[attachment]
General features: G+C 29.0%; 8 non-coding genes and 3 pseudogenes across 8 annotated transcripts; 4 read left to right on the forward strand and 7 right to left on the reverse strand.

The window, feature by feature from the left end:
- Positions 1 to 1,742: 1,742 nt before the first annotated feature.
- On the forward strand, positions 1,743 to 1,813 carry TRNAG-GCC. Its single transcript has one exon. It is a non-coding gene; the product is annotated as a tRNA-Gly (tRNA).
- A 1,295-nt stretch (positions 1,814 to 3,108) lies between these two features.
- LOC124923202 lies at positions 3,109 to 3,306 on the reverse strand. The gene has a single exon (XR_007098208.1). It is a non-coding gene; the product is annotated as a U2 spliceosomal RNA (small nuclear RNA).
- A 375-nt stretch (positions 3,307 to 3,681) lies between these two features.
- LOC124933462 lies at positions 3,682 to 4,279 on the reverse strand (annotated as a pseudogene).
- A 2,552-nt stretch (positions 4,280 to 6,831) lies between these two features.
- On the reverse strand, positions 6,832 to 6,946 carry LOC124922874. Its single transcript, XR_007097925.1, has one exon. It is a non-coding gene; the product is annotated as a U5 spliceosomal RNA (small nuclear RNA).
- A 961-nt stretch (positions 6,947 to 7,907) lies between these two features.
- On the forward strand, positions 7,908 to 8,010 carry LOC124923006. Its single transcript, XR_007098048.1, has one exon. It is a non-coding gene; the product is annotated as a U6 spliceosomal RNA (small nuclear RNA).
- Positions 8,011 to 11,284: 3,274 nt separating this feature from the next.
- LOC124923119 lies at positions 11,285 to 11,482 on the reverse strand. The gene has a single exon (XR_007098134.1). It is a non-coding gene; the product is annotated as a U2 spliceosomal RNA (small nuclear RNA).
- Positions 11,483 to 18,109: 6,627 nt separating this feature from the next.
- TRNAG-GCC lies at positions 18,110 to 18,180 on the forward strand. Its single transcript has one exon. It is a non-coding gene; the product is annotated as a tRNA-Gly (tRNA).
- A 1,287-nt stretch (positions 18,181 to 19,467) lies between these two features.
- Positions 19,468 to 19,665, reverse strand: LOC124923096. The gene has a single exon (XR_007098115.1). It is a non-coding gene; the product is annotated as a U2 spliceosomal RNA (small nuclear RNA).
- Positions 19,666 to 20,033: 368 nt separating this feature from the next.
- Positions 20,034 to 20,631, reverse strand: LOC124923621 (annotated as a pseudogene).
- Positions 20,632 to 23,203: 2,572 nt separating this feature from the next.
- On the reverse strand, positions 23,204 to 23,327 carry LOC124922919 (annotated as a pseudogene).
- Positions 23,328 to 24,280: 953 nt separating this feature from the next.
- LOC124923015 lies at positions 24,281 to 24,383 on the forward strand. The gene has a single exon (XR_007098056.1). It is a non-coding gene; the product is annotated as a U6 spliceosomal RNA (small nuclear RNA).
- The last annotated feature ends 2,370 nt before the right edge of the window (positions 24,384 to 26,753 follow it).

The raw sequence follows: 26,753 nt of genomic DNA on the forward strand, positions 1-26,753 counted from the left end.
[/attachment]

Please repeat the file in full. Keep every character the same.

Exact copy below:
General features: G+C 29.0%; 8 non-coding genes and 3 pseudogenes across 8 annotated transcripts; 4 read left to right on the forward strand and 7 right to left on the reverse strand.

The window, feature by feature from the left end:
- Positions 1 to 1,742: 1,742 nt before the first annotated feature.
- On the forward strand, positions 1,743 to 1,813 carry TRNAG-GCC. Its single transcript has one exon. It is a non-coding gene; the product is annotated as a tRNA-Gly (tRNA).
- A 1,295-nt stretch (positions 1,814 to 3,108) lies between these two features.
- LOC124923202 lies at positions 3,109 to 3,306 on the reverse strand. The gene has a single exon (XR_007098208.1). It is a non-coding gene; the product is annotated as a U2 spliceosomal RNA (small nuclear RNA).
- A 375-nt stretch (positions 3,307 to 3,681) lies between these two features.
- LOC124933462 lies at positions 3,682 to 4,279 on the reverse strand (annotated as a pseudogene).
- A 2,552-nt stretch (positions 4,280 to 6,831) lies between these two features.
- On the reverse strand, positions 6,832 to 6,946 carry LOC124922874. Its single transcript, XR_007097925.1, has one exon. It is a non-coding gene; the product is annotated as a U5 spliceosomal RNA (small nuclear RNA).
- A 961-nt stretch (positions 6,947 to 7,907) lies between these two features.
- On the forward strand, positions 7,908 to 8,010 carry LOC124923006. Its single transcript, XR_007098048.1, has one exon. It is a non-coding gene; the product is annotated as a U6 spliceosomal RNA (small nuclear RNA).
- Positions 8,011 to 11,284: 3,274 nt separating this feature from the next.
- LOC124923119 lies at positions 11,285 to 11,482 on the reverse strand. The gene has a single exon (XR_007098134.1). It is a non-coding gene; the product is annotated as a U2 spliceosomal RNA (small nuclear RNA).
- Positions 11,483 to 18,109: 6,627 nt separating this feature from the next.
- TRNAG-GCC lies at positions 18,110 to 18,180 on the forward strand. Its single transcript has one exon. It is a non-coding gene; the product is annotated as a tRNA-Gly (tRNA).
- A 1,287-nt stretch (positions 18,181 to 19,467) lies between these two features.
- Positions 19,468 to 19,665, reverse strand: LOC124923096. The gene has a single exon (XR_007098115.1). It is a non-coding gene; the product is annotated as a U2 spliceosomal RNA (small nuclear RNA).
- Positions 19,666 to 20,033: 368 nt separating this feature from the next.
- Positions 20,034 to 20,631, reverse strand: LOC124923621 (annotated as a pseudogene).
- Positions 20,632 to 23,203: 2,572 nt separating this feature from the next.
- On the reverse strand, positions 23,204 to 23,327 carry LOC124922919 (annotated as a pseudogene).
- Positions 23,328 to 24,280: 953 nt separating this feature from the next.
- LOC124923015 lies at positions 24,281 to 24,383 on the forward strand. The gene has a single exon (XR_007098056.1). It is a non-coding gene; the product is annotated as a U6 spliceosomal RNA (small nuclear RNA).
- The last annotated feature ends 2,370 nt before the right edge of the window (positions 24,384 to 26,753 follow it).

The raw sequence follows: 26,753 nt of genomic DNA on the forward strand, positions 1-26,753 counted from the left end.